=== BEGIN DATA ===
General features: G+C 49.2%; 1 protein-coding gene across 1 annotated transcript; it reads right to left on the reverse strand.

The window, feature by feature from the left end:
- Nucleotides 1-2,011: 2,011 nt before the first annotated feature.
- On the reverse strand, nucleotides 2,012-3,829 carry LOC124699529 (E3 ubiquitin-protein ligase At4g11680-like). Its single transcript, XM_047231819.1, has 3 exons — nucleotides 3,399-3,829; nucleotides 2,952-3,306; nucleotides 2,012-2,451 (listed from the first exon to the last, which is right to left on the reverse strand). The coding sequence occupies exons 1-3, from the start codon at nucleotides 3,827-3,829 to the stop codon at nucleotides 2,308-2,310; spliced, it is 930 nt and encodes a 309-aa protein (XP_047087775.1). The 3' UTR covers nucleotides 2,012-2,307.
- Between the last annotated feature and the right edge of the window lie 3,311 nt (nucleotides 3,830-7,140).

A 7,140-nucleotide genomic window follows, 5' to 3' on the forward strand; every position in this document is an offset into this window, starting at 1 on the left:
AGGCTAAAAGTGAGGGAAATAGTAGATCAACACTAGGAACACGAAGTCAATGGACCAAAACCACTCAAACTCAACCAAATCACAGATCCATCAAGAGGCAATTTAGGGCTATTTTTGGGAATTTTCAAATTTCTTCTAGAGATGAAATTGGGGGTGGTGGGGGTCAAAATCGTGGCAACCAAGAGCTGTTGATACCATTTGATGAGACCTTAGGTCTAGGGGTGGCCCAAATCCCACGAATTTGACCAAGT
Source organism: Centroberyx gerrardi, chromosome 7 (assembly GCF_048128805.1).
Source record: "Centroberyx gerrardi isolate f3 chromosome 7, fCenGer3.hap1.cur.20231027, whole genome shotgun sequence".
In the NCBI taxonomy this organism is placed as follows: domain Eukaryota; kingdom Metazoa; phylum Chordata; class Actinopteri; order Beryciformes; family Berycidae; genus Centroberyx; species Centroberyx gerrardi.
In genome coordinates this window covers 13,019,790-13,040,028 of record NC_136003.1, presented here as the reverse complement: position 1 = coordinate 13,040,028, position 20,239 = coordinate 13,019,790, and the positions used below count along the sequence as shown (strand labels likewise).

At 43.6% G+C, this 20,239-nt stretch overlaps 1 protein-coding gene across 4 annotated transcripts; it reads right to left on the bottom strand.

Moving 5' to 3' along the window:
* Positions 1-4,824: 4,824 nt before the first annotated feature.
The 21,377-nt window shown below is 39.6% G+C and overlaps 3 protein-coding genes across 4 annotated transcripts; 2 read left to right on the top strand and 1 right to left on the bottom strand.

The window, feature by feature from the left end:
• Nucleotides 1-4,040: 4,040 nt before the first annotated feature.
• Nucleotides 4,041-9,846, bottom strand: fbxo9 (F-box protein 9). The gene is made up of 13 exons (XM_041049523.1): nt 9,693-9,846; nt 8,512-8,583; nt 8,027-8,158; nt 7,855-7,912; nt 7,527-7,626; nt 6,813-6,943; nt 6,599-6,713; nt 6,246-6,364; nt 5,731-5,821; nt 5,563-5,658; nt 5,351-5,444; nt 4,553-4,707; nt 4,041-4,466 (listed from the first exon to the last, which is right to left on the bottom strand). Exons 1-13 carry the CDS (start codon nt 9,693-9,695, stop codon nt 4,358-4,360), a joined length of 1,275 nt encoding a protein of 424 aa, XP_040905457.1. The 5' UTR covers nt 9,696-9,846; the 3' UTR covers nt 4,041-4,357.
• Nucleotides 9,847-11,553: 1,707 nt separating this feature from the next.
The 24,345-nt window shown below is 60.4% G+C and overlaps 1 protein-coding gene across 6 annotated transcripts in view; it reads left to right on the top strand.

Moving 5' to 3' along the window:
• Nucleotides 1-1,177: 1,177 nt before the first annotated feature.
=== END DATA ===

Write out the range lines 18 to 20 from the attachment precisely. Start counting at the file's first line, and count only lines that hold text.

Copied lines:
• Nucleotides 4,041-9,846, bottom strand: fbxo9 (F-box protein 9). The gene is made up of 13 exons (XM_041049523.1): nt 9,693-9,846; nt 8,512-8,583; nt 8,027-8,158; nt 7,855-7,912; nt 7,527-7,626; nt 6,813-6,943; nt 6,599-6,713; nt 6,246-6,364; nt 5,731-5,821; nt 5,563-5,658; nt 5,351-5,444; nt 4,553-4,707; nt 4,041-4,466 (listed from the first exon to the last, which is right to left on the bottom strand). Exons 1-13 carry the CDS (start codon nt 9,693-9,695, stop codon nt 4,358-4,360), a joined length of 1,275 nt encoding a protein of 424 aa, XP_040905457.1. The 5' UTR covers nt 9,696-9,846; the 3' UTR covers nt 4,041-4,357.
• Nucleotides 9,847-11,553: 1,707 nt separating this feature from the next.
The 24,345-nt window shown below is 60.4% G+C and overlaps 1 protein-coding gene across 6 annotated transcripts in view; it reads left to right on the top strand.